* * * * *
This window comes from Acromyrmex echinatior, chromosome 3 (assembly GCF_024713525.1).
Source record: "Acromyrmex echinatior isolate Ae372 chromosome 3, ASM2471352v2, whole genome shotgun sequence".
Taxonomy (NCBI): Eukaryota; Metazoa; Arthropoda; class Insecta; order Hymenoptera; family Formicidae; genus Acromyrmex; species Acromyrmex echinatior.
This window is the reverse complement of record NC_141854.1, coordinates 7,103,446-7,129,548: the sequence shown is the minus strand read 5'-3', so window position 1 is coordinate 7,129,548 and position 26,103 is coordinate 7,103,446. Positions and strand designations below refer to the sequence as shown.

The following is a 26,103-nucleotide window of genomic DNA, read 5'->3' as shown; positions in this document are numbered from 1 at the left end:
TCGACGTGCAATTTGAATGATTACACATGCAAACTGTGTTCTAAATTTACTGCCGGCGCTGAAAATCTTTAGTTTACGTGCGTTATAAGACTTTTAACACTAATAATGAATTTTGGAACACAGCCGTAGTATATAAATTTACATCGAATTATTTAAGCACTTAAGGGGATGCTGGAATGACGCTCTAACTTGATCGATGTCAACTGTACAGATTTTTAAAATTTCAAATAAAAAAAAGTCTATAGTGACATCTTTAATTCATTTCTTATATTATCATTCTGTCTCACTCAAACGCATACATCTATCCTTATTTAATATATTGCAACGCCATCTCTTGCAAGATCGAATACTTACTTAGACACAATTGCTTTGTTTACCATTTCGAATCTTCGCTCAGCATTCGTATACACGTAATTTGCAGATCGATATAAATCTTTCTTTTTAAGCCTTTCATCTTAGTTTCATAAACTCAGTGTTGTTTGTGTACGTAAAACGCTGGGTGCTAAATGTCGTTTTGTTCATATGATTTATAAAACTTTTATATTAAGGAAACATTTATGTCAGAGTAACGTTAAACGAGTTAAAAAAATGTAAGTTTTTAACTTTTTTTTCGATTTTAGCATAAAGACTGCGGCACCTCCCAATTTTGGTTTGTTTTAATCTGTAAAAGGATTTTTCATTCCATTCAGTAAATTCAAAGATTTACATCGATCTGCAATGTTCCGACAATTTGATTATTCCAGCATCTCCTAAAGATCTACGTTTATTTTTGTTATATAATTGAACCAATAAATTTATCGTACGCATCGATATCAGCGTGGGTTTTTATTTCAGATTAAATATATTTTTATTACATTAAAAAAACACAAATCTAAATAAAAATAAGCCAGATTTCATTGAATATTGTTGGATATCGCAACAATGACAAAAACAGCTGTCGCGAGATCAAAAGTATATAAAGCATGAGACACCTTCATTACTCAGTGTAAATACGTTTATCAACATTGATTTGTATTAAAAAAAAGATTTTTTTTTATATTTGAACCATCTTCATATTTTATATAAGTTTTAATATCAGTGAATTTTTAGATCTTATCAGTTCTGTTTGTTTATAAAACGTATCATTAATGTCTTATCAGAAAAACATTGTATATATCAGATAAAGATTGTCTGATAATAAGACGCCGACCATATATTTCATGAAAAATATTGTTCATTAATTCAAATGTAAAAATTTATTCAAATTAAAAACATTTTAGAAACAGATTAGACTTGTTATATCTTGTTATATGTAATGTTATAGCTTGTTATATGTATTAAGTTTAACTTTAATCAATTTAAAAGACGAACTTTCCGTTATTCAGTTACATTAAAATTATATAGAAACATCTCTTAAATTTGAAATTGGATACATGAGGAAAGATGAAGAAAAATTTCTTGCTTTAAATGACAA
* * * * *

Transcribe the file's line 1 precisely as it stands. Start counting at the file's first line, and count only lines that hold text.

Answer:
This window comes from Acromyrmex echinatior, chromosome 3 (assembly GCF_024713525.1).